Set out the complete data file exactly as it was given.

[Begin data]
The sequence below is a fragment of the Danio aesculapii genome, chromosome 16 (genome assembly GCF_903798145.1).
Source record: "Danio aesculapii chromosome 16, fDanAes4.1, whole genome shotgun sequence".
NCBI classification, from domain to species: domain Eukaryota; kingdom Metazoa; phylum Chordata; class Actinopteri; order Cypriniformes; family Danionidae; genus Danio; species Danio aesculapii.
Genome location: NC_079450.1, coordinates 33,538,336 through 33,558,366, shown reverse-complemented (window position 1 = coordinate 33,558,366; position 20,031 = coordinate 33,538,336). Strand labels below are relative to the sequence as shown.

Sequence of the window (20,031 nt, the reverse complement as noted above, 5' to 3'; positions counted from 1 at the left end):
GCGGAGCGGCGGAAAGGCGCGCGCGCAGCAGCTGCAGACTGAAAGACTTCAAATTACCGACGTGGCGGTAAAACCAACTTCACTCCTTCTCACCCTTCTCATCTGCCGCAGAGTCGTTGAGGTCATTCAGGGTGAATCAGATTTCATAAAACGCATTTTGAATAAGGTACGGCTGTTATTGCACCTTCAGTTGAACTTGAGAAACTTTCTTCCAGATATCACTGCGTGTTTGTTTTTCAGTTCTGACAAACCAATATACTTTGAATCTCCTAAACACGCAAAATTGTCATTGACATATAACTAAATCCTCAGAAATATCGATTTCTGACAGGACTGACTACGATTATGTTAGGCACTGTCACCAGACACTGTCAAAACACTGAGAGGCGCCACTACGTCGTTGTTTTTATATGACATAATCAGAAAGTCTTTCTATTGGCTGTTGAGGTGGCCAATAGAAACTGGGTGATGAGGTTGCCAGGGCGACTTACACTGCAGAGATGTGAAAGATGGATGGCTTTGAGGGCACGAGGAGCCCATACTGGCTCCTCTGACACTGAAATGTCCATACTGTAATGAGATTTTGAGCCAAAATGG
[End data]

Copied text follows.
The sequence below is a fragment of the Danio aesculapii genome, chromosome 16 (genome assembly GCF_903798145.1).
Source record: "Danio aesculapii chromosome 16, fDanAes4.1, whole genome shotgun sequence".
NCBI classification, from domain to species: domain Eukaryota; kingdom Metazoa; phylum Chordata; class Actinopteri; order Cypriniformes; family Danionidae; genus Danio; species Danio aesculapii.
Genome location: NC_079450.1, coordinates 33,538,336 through 33,558,366, shown reverse-complemented (window position 1 = coordinate 33,558,366; position 20,031 = coordinate 33,538,336). Strand labels below are relative to the sequence as shown.

Sequence of the window (20,031 nt, the reverse complement as noted above, 5' to 3'; positions counted from 1 at the left end):
GCGGAGCGGCGGAAAGGCGCGCGCGCAGCAGCTGCAGACTGAAAGACTTCAAATTACCGACGTGGCGGTAAAACCAACTTCACTCCTTCTCACCCTTCTCATCTGCCGCAGAGTCGTTGAGGTCATTCAGGGTGAATCAGATTTCATAAAACGCATTTTGAATAAGGTACGGCTGTTATTGCACCTTCAGTTGAACTTGAGAAACTTTCTTCCAGATATCACTGCGTGTTTGTTTTTCAGTTCTGACAAACCAATATACTTTGAATCTCCTAAACACGCAAAATTGTCATTGACATATAACTAAATCCTCAGAAATATCGATTTCTGACAGGACTGACTACGATTATGTTAGGCACTGTCACCAGACACTGTCAAAACACTGAGAGGCGCCACTACGTCGTTGTTTTTATATGACATAATCAGAAAGTCTTTCTATTGGCTGTTGAGGTGGCCAATAGAAACTGGGTGATGAGGTTGCCAGGGCGACTTACACTGCAGAGATGTGAAAGATGGATGGCTTTGAGGGCACGAGGAGCCCATACTGGCTCCTCTGACACTGAAATGTCCATACTGTAATGAGATTTTGAGCCAAAATGG